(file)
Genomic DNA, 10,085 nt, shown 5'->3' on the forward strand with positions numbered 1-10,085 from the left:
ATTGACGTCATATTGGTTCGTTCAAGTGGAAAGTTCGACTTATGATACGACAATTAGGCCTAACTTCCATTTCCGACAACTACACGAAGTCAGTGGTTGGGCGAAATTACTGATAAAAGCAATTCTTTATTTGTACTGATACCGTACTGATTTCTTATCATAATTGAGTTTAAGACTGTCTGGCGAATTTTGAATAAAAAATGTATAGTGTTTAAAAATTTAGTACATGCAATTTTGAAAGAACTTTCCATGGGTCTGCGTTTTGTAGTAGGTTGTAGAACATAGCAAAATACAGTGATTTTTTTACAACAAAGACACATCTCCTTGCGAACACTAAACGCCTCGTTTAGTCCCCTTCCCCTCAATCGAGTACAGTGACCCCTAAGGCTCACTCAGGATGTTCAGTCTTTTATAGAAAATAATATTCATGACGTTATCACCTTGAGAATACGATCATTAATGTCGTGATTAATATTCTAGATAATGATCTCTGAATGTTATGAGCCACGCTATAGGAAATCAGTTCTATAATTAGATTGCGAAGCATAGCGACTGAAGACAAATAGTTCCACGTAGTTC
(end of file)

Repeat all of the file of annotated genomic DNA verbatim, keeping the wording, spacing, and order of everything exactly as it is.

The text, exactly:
Genomic DNA, 10,085 nt, shown 5'->3' on the forward strand with positions numbered 1-10,085 from the left:
ATTGACGTCATATTGGTTCGTTCAAGTGGAAAGTTCGACTTATGATACGACAATTAGGCCTAACTTCCATTTCCGACAACTACACGAAGTCAGTGGTTGGGCGAAATTACTGATAAAAGCAATTCTTTATTTGTACTGATACCGTACTGATTTCTTATCATAATTGAGTTTAAGACTGTCTGGCGAATTTTGAATAAAAAATGTATAGTGTTTAAAAATTTAGTACATGCAATTTTGAAAGAACTTTCCATGGGTCTGCGTTTTGTAGTAGGTTGTAGAACATAGCAAAATACAGTGATTTTTTTACAACAAAGACACATCTCCTTGCGAACACTAAACGCCTCGTTTAGTCCCCTTCCCCTCAATCGAGTACAGTGACCCCTAAGGCTCACTCAGGATGTTCAGTCTTTTATAGAAAATAATATTCATGACGTTATCACCTTGAGAATACGATCATTAATGTCGTGATTAATATTCTAGATAATGATCTCTGAATGTTATGAGCCACGCTATAGGAAATCAGTTCTATAATTAGATTGCGAAGCATAGCGACTGAAGACAAATAGTTCCACGTAGTTC